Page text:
My sister taught me how to ride a bike. She waited patiently as I found my sense of balance and learned the correct hand signals. As soon as I figured it all out, I was off! I had never felt more independent. In many ways, transportation is synonymous with freedom, and it’s something those of us with access to it often take for granted. Coloradans depend on a variety of modes of transportation to work, play, and oftentimes, be healthy—but it’s not equally available to all.
Many Coloradans, especially those enrolled in Medicaid, struggle to get themselves to and from health care visits. While lack of access to non-emergent medical transportation (NEMT) stems from a number of factors, there is one in particular that was addressed for Medicaid patients in House Bill 1097 (PDF)—a CCMU priority bill—this legislative session. Currently, there are only about 90 NEMT providers available to transport Medicaid patients needing health services and supports in Colorado. This workforce shortage makes it such that while vehicles are available, the drivers are often not, and patients don’t end up getting where they need to go. Providers contracted with Medicaid are regulated very strictly, which opens up opportunities for new, potential providers’ applications to get blocked by other transportation companies during the application process. This results in fewer transportation providers than we need, due to the burdensome process.
HB 1097, which just passed the legislature with bipartisan support and has been signed into law by Governor Hickenlooper, will change the way Medicaid transportation providers are regulated. This change will not only open up entry to the market—preventing larger transportation networks from easily blocking applications—but it will also maintain existing safety and accessibility requirements that ensure quality drivers. It will, theoretically, generate more access to transportation for Medicaid patients needing timely health care services. It also has the potential to reduce health care costs, since patients with reliable transportation to preventive, primary care services can avoid delaying care, which can result in costly trips to the emergency room.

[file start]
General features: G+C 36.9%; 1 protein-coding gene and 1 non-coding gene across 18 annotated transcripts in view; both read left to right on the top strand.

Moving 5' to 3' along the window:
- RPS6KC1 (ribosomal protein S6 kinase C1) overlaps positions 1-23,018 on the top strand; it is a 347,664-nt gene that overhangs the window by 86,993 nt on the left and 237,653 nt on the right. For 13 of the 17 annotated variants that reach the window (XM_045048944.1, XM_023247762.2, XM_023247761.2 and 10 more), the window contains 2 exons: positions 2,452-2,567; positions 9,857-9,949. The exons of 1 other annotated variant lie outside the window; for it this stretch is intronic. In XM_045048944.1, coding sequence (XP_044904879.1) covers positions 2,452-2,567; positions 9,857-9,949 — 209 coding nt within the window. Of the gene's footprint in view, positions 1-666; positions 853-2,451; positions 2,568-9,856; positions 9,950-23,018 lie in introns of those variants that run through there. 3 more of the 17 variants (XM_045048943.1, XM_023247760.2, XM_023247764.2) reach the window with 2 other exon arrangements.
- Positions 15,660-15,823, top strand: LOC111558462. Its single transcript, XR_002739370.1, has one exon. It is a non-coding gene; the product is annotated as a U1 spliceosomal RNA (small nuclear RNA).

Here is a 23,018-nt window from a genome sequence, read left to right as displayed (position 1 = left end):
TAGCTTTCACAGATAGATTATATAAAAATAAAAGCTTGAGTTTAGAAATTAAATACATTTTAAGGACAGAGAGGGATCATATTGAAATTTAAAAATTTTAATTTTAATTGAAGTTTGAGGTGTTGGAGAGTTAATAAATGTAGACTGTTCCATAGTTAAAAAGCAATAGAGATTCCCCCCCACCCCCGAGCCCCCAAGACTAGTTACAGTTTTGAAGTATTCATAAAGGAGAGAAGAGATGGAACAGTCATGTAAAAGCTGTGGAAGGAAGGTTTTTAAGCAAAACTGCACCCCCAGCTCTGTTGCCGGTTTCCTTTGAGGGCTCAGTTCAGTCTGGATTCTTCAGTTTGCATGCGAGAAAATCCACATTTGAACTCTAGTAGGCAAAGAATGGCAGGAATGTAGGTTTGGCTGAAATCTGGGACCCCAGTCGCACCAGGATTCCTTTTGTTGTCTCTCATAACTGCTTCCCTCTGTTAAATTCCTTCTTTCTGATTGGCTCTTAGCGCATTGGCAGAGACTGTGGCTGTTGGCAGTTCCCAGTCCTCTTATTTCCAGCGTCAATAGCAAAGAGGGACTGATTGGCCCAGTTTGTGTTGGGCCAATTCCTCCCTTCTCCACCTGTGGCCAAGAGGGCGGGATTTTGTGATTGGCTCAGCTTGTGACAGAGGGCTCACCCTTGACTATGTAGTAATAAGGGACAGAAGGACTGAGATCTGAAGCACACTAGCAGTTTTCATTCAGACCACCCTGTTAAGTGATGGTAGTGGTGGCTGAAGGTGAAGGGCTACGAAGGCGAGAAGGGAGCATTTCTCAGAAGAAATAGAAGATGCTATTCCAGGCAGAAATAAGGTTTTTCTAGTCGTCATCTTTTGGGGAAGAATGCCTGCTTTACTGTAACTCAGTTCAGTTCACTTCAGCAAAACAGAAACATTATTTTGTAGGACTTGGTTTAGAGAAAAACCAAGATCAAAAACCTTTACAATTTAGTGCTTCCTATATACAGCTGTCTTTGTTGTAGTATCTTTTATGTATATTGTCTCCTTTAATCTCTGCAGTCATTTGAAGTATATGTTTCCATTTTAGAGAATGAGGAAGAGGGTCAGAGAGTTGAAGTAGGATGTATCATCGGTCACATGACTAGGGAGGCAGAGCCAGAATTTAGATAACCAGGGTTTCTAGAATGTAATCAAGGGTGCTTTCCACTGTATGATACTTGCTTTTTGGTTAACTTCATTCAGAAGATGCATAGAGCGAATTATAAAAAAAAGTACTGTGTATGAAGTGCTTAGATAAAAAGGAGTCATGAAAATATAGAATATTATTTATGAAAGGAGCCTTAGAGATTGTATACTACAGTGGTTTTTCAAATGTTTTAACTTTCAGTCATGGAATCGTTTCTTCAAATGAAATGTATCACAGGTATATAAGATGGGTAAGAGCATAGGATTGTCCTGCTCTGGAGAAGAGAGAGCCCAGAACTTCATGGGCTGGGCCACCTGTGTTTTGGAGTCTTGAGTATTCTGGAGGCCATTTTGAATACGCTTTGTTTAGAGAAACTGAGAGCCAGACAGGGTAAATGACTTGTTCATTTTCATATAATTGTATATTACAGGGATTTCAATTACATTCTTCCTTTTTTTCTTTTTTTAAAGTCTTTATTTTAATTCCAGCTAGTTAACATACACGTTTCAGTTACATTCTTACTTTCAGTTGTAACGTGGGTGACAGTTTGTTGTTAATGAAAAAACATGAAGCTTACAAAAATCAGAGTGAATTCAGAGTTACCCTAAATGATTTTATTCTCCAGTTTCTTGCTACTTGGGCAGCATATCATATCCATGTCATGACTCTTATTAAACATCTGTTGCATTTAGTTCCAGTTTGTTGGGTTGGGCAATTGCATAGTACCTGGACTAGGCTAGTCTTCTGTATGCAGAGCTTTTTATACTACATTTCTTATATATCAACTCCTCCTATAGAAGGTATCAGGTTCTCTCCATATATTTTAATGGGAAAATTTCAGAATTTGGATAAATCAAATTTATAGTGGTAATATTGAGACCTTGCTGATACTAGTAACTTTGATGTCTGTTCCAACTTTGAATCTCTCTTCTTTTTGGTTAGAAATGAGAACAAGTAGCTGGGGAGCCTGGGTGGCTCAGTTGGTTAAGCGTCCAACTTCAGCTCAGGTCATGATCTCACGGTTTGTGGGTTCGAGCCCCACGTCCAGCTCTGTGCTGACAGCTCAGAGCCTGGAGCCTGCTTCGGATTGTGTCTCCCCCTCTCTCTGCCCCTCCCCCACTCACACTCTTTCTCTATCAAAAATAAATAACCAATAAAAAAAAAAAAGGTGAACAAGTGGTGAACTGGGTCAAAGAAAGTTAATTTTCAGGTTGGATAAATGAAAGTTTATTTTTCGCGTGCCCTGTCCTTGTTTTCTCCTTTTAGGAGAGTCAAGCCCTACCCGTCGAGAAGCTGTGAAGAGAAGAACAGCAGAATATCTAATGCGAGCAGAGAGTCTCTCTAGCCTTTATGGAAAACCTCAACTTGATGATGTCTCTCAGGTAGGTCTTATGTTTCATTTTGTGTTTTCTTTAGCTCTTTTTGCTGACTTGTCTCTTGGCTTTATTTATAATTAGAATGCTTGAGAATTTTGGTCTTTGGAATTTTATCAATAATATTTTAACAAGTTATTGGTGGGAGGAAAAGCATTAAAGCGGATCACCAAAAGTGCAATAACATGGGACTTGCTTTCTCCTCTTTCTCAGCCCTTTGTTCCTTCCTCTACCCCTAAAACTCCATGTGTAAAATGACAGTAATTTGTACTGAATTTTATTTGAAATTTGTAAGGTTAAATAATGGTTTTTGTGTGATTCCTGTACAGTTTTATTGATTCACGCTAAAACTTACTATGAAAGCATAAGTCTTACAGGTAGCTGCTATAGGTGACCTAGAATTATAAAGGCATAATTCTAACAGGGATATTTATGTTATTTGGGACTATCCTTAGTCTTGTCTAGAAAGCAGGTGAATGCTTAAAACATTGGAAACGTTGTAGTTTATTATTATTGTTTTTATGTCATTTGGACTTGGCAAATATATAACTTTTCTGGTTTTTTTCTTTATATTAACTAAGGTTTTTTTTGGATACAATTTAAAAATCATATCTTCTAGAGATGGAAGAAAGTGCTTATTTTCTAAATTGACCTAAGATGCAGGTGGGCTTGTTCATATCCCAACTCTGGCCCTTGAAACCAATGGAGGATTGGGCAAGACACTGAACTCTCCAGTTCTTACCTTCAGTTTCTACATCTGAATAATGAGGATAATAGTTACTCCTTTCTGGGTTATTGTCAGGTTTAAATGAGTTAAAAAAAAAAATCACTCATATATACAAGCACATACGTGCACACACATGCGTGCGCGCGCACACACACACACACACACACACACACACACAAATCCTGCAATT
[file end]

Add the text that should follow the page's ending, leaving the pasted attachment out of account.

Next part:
Thinking back on the times I would ride my bike from my house to the library in the span of minutes, or how much I now rely on my car to take me to work, social gatherings, health care appointments, and so much more, reminds me how important transportation access is. It would be crippling to constantly worry about how to get anywhere, much less a necessary health care appointment. It’s also frustrating to know that our state’s health care transportation infrastructure has been making things harder on patients. That’s why it’s important that we continue to seek solutions, such as HB 1097, to address some of the transportation issues that exist for our most underserved Coloradans. Great health care is only great if you can get to it!